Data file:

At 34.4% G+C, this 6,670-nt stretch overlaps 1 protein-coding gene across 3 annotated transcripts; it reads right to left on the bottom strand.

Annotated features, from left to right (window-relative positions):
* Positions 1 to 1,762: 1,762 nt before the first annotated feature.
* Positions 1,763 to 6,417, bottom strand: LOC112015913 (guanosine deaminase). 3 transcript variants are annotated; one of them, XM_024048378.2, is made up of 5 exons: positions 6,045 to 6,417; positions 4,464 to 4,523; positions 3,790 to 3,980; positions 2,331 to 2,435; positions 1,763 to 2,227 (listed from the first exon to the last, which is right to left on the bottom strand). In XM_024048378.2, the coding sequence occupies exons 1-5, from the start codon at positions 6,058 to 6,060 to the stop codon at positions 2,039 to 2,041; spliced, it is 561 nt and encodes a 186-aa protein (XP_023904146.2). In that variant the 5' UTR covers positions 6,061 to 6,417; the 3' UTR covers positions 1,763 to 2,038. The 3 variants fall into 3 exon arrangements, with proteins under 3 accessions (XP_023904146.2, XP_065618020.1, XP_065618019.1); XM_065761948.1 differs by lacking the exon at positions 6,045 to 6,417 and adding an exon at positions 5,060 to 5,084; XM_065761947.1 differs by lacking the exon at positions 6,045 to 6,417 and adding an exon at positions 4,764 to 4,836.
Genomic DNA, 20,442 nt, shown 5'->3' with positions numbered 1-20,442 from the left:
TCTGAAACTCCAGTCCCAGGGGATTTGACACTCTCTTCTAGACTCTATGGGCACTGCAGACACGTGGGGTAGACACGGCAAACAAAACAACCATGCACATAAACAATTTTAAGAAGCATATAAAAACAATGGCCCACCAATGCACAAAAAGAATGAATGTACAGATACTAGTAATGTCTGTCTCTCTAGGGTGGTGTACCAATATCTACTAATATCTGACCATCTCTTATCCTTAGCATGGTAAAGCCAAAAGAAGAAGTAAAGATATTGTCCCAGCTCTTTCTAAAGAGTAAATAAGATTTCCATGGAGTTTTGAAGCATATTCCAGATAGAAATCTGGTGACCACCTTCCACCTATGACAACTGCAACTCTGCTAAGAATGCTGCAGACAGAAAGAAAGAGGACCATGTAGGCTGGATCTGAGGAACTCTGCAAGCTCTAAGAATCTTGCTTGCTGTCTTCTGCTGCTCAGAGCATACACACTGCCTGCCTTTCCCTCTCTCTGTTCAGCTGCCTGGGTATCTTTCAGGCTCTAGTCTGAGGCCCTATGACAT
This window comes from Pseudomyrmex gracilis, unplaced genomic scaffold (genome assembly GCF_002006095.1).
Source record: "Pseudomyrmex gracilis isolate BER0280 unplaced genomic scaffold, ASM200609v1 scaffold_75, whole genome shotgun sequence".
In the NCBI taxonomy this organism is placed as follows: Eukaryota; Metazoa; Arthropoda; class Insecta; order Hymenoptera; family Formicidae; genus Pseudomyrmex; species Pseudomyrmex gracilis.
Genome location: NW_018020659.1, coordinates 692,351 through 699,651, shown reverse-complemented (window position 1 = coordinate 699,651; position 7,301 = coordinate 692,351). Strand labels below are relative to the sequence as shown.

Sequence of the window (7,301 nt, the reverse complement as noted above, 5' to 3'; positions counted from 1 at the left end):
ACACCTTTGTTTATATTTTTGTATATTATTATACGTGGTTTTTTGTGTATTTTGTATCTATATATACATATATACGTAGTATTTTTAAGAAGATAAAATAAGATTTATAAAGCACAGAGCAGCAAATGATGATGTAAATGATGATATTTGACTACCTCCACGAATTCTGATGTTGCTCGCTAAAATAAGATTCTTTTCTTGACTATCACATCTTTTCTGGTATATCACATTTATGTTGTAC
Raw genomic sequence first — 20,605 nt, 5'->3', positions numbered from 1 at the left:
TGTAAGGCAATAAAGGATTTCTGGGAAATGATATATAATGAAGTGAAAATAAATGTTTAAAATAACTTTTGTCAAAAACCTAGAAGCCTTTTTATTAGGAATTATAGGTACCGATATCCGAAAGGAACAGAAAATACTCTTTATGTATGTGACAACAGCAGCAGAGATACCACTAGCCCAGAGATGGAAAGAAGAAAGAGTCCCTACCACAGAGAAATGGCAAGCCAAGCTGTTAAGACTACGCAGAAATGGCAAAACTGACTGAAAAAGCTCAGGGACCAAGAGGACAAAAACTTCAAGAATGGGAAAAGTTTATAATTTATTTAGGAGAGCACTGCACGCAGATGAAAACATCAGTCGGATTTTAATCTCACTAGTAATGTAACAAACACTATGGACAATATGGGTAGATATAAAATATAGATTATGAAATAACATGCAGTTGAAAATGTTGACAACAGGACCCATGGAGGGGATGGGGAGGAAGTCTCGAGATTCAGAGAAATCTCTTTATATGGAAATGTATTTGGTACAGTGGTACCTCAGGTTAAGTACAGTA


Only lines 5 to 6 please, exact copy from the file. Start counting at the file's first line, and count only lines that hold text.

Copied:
Genomic DNA, 20,442 nt, shown 5'->3' with positions numbered 1-20,442 from the left:
TCTGAAACTCCAGTCCCAGGGGATTTGACACTCTCTTCTAGACTCTATGGGCACTGCAGACACGTGGGGTAGACACGGCAAACAAAACAACCATGCACATAAACAATTTTAAGAAGCATATAAAAACAATGGCCCACCAATGCACAAAAAGAATGAATGTACAGATACTAGTAATGTCTGTCTCTCTAGGGTGGTGTACCAATATCTACTAATATCTGACCATCTCTTATCCTTAGCATGGTAAAGCCAAAAGAAGAAGTAAAGATATTGTCCCAGCTCTTTCTAAAGAGTAAATAAGATTTCCATGGAGTTTTGAAGCATATTCCAGATAGAAATCTGGTGACCACCTTCCACCTATGACAACTGCAACTCTGCTAAGAATGCTGCAGACAGAAAGAAAGAGGACCATGTAGGCTGGATCTGAGGAACTCTGCAAGCTCTAAGAATCTTGCTTGCTGTCTTCTGCTGCTCAGAGCATACACACTGCCTGCCTTTCCCTCTCTCTGTTCAGCTGCCTGGGTATCTTTCAGGCTCTAGTCTGAGGCCCTATGACAT